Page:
Holy Trinity Anglican Church

corner Anson & Byng Streets, Orange

Built 1913 British Pianoforte Company.
Rebuilt 1955 S.T. Noad & Son.
Renovations Roger H. Pogson 1982-1993.
New console supplied 2023 Ian D. Brown & Associates.
2 manuals, 20 speaking stops, 12 couplers, electro-pneumatic action

Historical and Technical Documentation by Pamela Brooks,
Kelvin Hastie and John Maidment © OHTA (last updated June 2023)

Holy Trinity Anglican Church, Orange: exterior
[photograph by Trevor Bunning (March 2019)]

The designs of prominent Sydney architect Thomas Rowe FRIBA for the Church of England at Orange were announced in 1877.1 The building was to cost £4320, but excluding the spire, turrets and galleries. The building had a length of 107 feet and was built in a high Victorian Gothic style from brick with a tower and spire of Germanic inspiration and a lofty nave and transepts. The church was opened on 27 August 1879.2 The tower and spire were completed in 1925 as a war memorial and were designed by Sir Charles Rosenthal & Day, of Sydney, a simplified version of Rowe’s original design. It is not known what the first organ may have been. A full history of the organ at this church is contained in Sing Praise to the Lord! : the story of the pipe organ at Holy Trinity Anglican Church, Orange, its organists, choristers and music, written in 2013 by church organist Pamela Brooks. This provides an attractively-presented history of the organ, the organists and church music at Holy Trinity.

Holy Trinity Anglican Church, Orange: organ case
[photograph by Trevor Bunning (May 2006)]

Holy Trinity Anglican Church, Orange: the Noad console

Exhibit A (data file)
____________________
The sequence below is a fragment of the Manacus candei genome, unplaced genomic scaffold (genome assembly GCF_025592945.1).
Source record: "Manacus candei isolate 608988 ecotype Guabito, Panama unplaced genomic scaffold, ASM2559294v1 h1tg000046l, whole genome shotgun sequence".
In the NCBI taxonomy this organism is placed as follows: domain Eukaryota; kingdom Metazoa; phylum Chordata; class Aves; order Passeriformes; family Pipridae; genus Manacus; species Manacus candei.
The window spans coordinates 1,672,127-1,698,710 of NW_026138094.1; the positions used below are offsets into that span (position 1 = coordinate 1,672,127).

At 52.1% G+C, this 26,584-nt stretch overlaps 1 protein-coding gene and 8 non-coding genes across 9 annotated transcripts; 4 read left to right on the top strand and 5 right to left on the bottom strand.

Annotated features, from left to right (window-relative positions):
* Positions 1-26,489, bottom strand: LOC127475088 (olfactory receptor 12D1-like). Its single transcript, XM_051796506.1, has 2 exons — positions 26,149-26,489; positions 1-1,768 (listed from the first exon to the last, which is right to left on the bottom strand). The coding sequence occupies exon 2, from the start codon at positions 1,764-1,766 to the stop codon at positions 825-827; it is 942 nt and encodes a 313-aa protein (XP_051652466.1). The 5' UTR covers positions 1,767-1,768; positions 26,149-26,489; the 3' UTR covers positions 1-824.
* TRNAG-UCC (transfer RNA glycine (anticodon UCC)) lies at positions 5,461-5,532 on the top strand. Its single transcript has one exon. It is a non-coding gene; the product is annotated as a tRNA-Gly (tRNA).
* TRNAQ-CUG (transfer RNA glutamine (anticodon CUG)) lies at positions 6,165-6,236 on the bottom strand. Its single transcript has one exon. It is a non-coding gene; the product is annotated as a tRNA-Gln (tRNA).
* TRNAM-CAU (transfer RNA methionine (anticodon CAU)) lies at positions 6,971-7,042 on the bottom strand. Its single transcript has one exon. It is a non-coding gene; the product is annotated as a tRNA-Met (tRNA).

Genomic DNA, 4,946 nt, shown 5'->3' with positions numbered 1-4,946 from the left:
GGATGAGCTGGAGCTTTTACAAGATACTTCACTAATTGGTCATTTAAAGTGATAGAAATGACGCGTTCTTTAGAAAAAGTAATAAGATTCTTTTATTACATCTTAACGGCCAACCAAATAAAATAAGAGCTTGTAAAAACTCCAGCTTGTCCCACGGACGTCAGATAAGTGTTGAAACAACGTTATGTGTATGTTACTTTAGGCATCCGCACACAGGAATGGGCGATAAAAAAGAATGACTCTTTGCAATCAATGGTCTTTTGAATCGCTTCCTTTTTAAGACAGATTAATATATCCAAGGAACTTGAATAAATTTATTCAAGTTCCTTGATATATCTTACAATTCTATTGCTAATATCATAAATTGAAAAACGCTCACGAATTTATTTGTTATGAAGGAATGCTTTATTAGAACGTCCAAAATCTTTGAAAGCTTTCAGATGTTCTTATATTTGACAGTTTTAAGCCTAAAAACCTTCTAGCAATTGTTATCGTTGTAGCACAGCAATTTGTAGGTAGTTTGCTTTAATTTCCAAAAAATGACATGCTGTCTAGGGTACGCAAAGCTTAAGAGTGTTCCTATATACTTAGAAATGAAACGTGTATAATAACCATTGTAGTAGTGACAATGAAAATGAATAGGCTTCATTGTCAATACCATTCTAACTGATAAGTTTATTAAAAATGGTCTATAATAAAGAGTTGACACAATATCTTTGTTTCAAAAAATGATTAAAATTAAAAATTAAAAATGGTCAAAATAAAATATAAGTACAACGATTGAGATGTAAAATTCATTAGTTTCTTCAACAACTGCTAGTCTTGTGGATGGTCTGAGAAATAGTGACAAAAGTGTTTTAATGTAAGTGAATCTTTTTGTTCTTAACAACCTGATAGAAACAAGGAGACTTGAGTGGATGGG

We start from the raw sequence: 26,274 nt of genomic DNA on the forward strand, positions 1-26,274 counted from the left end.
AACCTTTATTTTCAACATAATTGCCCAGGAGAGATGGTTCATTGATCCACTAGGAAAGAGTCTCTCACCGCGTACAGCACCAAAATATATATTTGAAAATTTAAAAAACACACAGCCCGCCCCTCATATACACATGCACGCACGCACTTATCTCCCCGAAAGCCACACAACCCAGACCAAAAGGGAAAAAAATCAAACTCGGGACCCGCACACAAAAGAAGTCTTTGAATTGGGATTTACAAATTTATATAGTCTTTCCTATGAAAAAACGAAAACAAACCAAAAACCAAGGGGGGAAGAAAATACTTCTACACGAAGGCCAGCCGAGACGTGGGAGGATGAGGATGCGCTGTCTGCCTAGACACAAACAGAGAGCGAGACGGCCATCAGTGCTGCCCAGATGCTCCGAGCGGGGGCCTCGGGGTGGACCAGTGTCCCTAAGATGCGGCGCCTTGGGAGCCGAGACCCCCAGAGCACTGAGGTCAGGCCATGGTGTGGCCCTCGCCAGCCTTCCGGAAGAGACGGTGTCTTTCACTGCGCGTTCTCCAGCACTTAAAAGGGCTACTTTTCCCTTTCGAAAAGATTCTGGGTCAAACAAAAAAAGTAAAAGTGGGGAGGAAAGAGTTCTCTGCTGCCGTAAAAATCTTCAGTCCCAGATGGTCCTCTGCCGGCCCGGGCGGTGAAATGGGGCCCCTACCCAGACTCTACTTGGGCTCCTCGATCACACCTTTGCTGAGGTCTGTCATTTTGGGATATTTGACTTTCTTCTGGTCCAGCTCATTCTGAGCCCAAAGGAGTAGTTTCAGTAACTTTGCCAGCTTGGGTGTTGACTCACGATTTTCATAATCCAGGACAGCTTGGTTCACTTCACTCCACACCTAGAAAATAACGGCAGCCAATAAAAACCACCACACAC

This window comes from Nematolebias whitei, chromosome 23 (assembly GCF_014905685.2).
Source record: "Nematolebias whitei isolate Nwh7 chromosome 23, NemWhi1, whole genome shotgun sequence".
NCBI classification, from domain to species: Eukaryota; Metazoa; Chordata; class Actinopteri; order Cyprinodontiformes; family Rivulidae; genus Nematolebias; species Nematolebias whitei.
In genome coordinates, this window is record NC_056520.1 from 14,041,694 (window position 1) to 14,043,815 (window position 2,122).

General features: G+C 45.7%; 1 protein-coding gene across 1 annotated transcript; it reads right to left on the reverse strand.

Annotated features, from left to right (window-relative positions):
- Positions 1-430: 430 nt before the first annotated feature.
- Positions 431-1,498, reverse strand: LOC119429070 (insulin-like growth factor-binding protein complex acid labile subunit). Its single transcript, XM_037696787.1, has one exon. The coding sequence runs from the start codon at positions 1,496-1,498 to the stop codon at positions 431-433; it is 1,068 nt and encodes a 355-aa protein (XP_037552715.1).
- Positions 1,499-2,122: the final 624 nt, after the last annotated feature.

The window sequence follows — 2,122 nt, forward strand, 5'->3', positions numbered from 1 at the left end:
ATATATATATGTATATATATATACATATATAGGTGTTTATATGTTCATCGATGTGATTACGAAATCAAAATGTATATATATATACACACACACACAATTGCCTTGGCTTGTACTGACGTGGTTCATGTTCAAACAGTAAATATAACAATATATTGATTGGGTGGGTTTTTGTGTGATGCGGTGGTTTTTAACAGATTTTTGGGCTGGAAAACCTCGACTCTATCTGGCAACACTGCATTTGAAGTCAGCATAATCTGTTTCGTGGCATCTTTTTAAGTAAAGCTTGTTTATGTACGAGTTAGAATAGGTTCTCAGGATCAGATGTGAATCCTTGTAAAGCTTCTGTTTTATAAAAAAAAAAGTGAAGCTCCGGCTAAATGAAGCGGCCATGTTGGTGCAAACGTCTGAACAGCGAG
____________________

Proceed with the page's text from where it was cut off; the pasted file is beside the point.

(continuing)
[photograph by Martin Adkins (September 2009)]

The present organ was completed in 1913 by Frederick Ernest (Friedrich Ernst) Ladegast (1853-1937), a German immigrant builder3 who worked under the name of the British Pianoforte Depot Ltd.4 (The organ at Christ Church, Kiama, built in 1914, is a rare example of an instrument built under his own name). Ladegast’s father was the noted German organ builder, Friedrich Ladegast, who built the famous organ at Merseburg Cathedral in 1855, for which Franz Liszt wrote several of his best-known works, including the Prelude and Fugue on B.A.C.H. and the Fantasy and Fugue on “Ad nos, ad salutarem undam”.  As a result, the instruments of the British Pianoforte Depot Ltd all display some Germanic features, often seen in console design, chest construction and pipe forms. In spite of this, they all reflect British tonal design of the period and the preferences of local organists and consultants, in this case Mr C.A. Jarman, organist of All Saints’ Cathedral, Bathurst.

An account of the organ was published on 29 January 1913:

The New Organ at Orange.

A pipe organ has been installed in Holy Trinity Church, Orange and is one of the finest in the State. The church was crowded on January 23, when the Bishop of Bathurst (Dr. Long) dedicated the organ, and Mr. C. A. Jarman, organist of All Saints' Cathedral, Bathurst, gave a recital after the service. Mr. Jarman drew up the specifications for the organ, which consists of two manuals and pedal organ. The action is tubular pneumatic throughout, with the console extended a certain distance from the organ so as to bring the organist into touch with the choir, and within vision of the Sanctuary. The Swell Organ contains the following stops: Bourdon 16ft., Violin Diapason 8ft., Lieblich Gedact 8ft., Voix Celeste 8ft., Oboe 8ft., and Salicet 4ft., Octave Coupler. The Great Organ contains Open Diapason 8ft., Stopped Diapason 8ft., Dulciana 8ft., Principal 4ft., and Fifteenth 2ft. The Pedal Organ contains Bourdon. 16ft., and Major Bass 16ft. Couplers: Swell to Great, Great to Pedal and Swell to Pedal. Accessories: Three Pneumatic Pistons to each Swell and Great Organs, with patent release piston to each manual. Tremulant to Swell Organ, and Balanced Swell Pedal. The Pedal Board is according to the Royal College of Organists scale and is Radiating and Concave. All metal pipes were from the manufactory of Alfred Palmer and Sons, London, and the contract of building the organ was given to the British Piano Depot. The organ builder was Mr. E. Ladegast.5